Weep for the children, then pass sane gun laws
The Kansas City Star
Weep for the slain schoolchildren and their devastated families. Weep for the town of Newtown, Conn., scene of the latest mass shooting. Weep for America, where these scenes happen again and again.
And then, for God’s sake, let us do something about it.
The gunman this time, police are saying, was 20-year-old Adam Lanza. Authorities say he shot his mother at home, then took two handguns into Sandy Hook Elementary School, where his mother taught kindergarten. He murdered 20 defenseless children. The school principal and four other adults also died in the gunfire before Lanza took his own life.
We will learn much more about Lanza in the days to come, just as we were shown a window into the disturbed mind of James Holmes, who opened fire this summer in a movie theater in Aurora, Colo. And Jared Loughner, who wounded U.S. congresswoman Gabrielle Giffords and killed six persons in Tucson, Ariz., two years ago. And multiple others.
These people took weapons to public places where people were innocently going about their lives — schools, movie theaters, college campuses, shopping malls. Their intent was to kill, whether they knew the victims or not.
It happens much too frequently in America. The massacre in Newtown was the second such tragedy of the week, the first being at a shopping center in Portland, Ore. A shooter killed two shoppers and wounded another before turning his gun on himself.
More innocent people were murdered at a movie theater in Colorado in July, at a Sikh temple in Wisconsin in August, and at a Minneapolis workplace in September.
We need better ways to identify people likely to commit mass shootings and get them help before they act. States and communities must stop cutting back on mental health services.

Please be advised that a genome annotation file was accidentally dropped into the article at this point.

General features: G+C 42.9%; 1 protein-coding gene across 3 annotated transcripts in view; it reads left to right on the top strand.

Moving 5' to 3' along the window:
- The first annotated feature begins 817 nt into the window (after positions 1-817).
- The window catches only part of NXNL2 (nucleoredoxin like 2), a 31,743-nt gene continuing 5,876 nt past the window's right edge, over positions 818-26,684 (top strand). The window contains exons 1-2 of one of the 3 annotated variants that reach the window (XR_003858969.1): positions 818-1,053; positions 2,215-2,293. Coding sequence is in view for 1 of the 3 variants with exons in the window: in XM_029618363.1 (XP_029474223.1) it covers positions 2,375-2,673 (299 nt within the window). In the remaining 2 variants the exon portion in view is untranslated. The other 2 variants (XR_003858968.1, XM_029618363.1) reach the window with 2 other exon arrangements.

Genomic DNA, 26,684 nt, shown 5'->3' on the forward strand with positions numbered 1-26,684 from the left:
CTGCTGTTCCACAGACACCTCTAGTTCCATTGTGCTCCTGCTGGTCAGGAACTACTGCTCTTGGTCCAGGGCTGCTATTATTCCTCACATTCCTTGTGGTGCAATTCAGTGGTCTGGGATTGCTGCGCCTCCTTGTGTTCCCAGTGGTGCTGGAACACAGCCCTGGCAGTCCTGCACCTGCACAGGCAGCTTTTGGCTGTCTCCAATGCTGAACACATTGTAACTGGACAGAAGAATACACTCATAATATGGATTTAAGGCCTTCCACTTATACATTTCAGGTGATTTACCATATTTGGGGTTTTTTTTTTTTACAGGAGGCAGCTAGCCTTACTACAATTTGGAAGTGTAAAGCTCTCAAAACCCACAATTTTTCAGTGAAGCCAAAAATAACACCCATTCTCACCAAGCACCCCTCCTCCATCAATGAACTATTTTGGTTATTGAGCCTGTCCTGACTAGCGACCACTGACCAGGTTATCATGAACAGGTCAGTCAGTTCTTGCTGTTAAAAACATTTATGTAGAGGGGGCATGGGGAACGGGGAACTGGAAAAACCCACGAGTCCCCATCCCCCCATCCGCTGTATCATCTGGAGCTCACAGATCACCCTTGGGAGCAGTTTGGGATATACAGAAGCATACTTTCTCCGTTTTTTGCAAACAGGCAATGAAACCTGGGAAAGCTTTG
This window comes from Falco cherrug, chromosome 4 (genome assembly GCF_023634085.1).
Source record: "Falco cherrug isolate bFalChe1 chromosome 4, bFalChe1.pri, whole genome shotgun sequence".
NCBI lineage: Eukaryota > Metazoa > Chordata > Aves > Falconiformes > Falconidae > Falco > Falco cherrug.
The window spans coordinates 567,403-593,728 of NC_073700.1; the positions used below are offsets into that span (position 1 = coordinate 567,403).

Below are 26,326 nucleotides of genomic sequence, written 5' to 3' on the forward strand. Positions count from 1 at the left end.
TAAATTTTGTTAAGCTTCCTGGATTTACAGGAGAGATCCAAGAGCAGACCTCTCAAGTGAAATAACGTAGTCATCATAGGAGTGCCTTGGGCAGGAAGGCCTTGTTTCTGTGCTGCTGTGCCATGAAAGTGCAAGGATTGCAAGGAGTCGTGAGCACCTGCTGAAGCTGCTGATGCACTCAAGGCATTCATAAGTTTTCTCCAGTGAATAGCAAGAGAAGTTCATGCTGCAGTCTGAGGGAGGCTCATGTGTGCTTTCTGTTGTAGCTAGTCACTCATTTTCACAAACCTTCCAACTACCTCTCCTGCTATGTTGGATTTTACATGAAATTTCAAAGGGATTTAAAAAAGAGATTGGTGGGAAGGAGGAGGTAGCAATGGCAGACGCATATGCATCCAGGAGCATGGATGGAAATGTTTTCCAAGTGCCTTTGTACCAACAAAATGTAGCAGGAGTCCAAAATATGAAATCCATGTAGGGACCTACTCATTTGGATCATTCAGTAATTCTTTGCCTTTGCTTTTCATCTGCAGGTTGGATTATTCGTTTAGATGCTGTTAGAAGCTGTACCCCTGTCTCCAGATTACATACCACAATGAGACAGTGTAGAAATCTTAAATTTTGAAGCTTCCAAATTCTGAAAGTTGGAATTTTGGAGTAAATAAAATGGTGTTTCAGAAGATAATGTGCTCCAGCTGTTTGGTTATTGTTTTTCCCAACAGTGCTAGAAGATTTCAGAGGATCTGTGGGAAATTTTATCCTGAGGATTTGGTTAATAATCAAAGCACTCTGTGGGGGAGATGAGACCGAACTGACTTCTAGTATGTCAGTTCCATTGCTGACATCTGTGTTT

But we also need to deal with the gun issue. It is too easy in the United States for disturbed individuals to obtain weapons capable of killing multiple persons.
Mother Jones, a news organization that has researched the subject extensively, tracked 61 mass murders with firearms since 1982 in the United States. The weapons overwhelmingly were either semiautomatic handguns or assault weapons, and most of the killers obtained them legally.
We reject the argument that calling for limits on gun possession politicizes the tragedy in Connecticut, or the other shootings.
If 26 persons were killed in a bridge collapse, we would have an immediate discussion about fixing our bridges. It makes no sense to continually skirt around the gun issue when innocent people keep dying from gun violence.
“We’re going to have to come together and take meaningful action to prevent more tragedies like this, regardless of politics,” an emotional President Barack Obama said Friday.
Yes, we are.
Meaningful action would include a permanent ban on assault weapons. Congress shamefully allowed a temporary ban to expire in 2004.
High-capacity magazines should be outlawed. The shooter in the Aurora, Colo., movie theater rampage this summer was able to kill or wound 71 persons in at most a minute and a half.
That suspect had stockpiled multiple weapons, including an assault rifle with a magazine capable of firing 50 to 60 shots a minute. He had done so legally and without having to register the purchases with authorities. The ease with which a disturbed person in the United States can build an arsenal defies logic.
America is not a nation that will be bullied by some political lobby into standing by helplessly after 20 of our children are massacred in their schools. We need tougher gun laws and we need them right away.